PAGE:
So what did Hamas and the PA do? They encouraged the smashing of the residential, industrial and agricultural facilities on the grounds that it was Jewish, selling it at a fraction of its value as scrap and loved the irony of using the tubing to create many thousands of rockets to fire at Israeli cities. Many Gazans who had taken on the greenhouses wept at the vandalism. Hamas even rocketed their only source of power which is the power station at Ashkelon, the crossing to Israel and shoots at lorry drivers bringing goods from Israel, puts bombs on patients seeking treatment to kill a few doctors.
    Hamas’ aims are to destroy Israel and kill all Jews before turning on the West. Their theft of aid, brutalisation of the Gazan population, destruction of capital and direction of all resources to military infrastructure built in and near the civilian infrastructure are to cause maximum civilian casualties if Israel were to defend itself. Israel recently showed film of Hezbollah’s rockets, arms dumps and command centres in the centre of Lebanese villages to the UN but this is ignored by the world’s media. The use of human shields is illegal and the defenders responsible for their deaths but this is ignored when Hamas, Hezbollah or other Islamist terrorists are guilty.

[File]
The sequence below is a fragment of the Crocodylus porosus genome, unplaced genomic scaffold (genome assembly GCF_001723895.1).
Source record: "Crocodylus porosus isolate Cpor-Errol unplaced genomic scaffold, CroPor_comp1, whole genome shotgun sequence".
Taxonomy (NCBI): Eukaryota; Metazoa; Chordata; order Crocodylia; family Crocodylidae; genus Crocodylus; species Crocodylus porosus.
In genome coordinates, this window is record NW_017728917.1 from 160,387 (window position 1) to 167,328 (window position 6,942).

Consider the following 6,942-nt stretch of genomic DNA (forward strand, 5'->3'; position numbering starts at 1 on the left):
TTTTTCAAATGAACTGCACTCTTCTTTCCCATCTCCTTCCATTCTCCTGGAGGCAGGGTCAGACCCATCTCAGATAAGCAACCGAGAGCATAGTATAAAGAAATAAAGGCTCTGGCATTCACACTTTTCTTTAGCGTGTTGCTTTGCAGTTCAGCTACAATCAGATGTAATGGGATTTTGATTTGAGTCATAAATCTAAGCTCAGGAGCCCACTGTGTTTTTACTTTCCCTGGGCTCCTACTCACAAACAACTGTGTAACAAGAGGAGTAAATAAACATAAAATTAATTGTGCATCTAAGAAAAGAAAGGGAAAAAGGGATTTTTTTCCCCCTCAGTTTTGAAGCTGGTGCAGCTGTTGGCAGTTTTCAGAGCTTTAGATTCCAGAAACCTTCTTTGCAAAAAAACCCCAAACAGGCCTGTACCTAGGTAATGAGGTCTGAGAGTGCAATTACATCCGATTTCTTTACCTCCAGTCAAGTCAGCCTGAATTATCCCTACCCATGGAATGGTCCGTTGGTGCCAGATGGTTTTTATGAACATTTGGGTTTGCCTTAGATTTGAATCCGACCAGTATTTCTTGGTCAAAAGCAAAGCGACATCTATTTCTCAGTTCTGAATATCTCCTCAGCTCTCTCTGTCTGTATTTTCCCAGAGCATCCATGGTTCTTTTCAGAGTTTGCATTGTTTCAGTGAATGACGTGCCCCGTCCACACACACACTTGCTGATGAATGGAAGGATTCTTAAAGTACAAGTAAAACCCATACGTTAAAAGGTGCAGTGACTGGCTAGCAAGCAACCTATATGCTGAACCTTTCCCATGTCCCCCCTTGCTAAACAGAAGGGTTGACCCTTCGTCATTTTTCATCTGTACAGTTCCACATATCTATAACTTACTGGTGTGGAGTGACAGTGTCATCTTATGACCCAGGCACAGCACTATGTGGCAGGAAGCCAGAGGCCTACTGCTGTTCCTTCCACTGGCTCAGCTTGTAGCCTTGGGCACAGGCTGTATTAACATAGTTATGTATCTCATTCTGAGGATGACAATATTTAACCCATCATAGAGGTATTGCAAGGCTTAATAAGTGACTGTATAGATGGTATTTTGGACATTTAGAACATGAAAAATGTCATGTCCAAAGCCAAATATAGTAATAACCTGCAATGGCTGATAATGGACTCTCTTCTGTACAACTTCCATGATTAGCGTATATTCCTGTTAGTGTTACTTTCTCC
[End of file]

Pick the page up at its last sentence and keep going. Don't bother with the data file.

When Israel was confronted by armed terrorists hidden amongst civilians on boats posing as an aid convoy [it had a fraction of what Israel sends daily into Gaza] it was impossible for Israeli soldiers to evaluate the level of threat forcing them to shoot. The world’s media described the event with headlines of ‘Israel kills seven’ and such like, again ignoring the fact that those killed were armed and hiding behind civilians and it was a miracle that Israeli soldiers were able to pick them out as no doubt the intention was to get a few women a children shot. Some useful idiots really did take their children.
    If Gaza is a prison, it is one made by Hamas. They get away with it because the world’s media blames everything on Israel. If the Israelis are tired of this, shut them out and protect their citizens, it is the least they can do. If Hamas entered the real world and at the very least used the billions they get in aid to protect the Gazans Israel would help in every way they could.

  • Adro


    Tinfoil hat mentalist alert!

  • Victor Southern

    I have struggled to recall what Patten ever did that I should like him or applaud his policies. I have failed to do that and I have to say that I really do not like him.

  • HampsteadOwl

    It’s difficult to know whether this article is just sloppy journalism or deliberately mendacious.

    “A number of event this week suggest Patten is very close to Cameron”. Such as what exactly? So he is in India with the prime minister selling Oxford University. As are many other people at the head of the business or other interests they represent, as part of the prime minister’s trade delegation. What else? Er, that’s it apparently.

    Then we have Patten – whose allegiance is abundantly clear as president of the Medical Aid for Palestinians charity – talking about Gaza and because he uses the same prison analogy as Cameron we are somehow invited to believe that they are working in cahoots.